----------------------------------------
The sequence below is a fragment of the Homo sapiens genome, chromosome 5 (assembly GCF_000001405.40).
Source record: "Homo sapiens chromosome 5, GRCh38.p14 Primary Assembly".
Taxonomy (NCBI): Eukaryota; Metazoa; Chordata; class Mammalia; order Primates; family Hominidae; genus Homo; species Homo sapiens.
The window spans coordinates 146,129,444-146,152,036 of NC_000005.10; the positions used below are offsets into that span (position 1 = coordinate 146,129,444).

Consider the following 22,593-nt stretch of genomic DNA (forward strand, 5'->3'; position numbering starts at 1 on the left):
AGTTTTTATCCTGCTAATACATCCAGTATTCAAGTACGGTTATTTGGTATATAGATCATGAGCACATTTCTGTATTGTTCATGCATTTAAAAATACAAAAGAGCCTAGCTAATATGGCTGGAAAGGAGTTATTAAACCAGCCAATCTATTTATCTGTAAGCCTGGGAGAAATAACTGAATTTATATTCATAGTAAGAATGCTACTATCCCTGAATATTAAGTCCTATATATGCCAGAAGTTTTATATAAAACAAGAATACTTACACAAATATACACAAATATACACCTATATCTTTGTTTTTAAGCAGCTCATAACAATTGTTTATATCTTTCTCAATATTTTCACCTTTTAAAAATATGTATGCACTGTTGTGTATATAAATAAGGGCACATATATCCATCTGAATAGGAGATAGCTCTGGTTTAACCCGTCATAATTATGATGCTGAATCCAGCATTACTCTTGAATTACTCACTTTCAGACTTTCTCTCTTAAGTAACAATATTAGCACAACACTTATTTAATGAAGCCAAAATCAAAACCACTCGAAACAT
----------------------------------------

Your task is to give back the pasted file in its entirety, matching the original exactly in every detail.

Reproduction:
The sequence below is a fragment of the Homo sapiens genome, chromosome 5 (assembly GCF_000001405.40).
Source record: "Homo sapiens chromosome 5, GRCh38.p14 Primary Assembly".
Taxonomy (NCBI): Eukaryota; Metazoa; Chordata; class Mammalia; order Primates; family Hominidae; genus Homo; species Homo sapiens.
The window spans coordinates 146,129,444-146,152,036 of NC_000005.10; the positions used below are offsets into that span (position 1 = coordinate 146,129,444).

Consider the following 22,593-nt stretch of genomic DNA (forward strand, 5'->3'; position numbering starts at 1 on the left):
AGTTTTTATCCTGCTAATACATCCAGTATTCAAGTACGGTTATTTGGTATATAGATCATGAGCACATTTCTGTATTGTTCATGCATTTAAAAATACAAAAGAGCCTAGCTAATATGGCTGGAAAGGAGTTATTAAACCAGCCAATCTATTTATCTGTAAGCCTGGGAGAAATAACTGAATTTATATTCATAGTAAGAATGCTACTATCCCTGAATATTAAGTCCTATATATGCCAGAAGTTTTATATAAAACAAGAATACTTACACAAATATACACAAATATACACCTATATCTTTGTTTTTAAGCAGCTCATAACAATTGTTTATATCTTTCTCAATATTTTCACCTTTTAAAAATATGTATGCACTGTTGTGTATATAAATAAGGGCACATATATCCATCTGAATAGGAGATAGCTCTGGTTTAACCCGTCATAATTATGATGCTGAATCCAGCATTACTCTTGAATTACTCACTTTCAGACTTTCTCTCTTAAGTAACAATATTAGCACAACACTTATTTAATGAAGCCAAAATCAAAACCACTCGAAACAT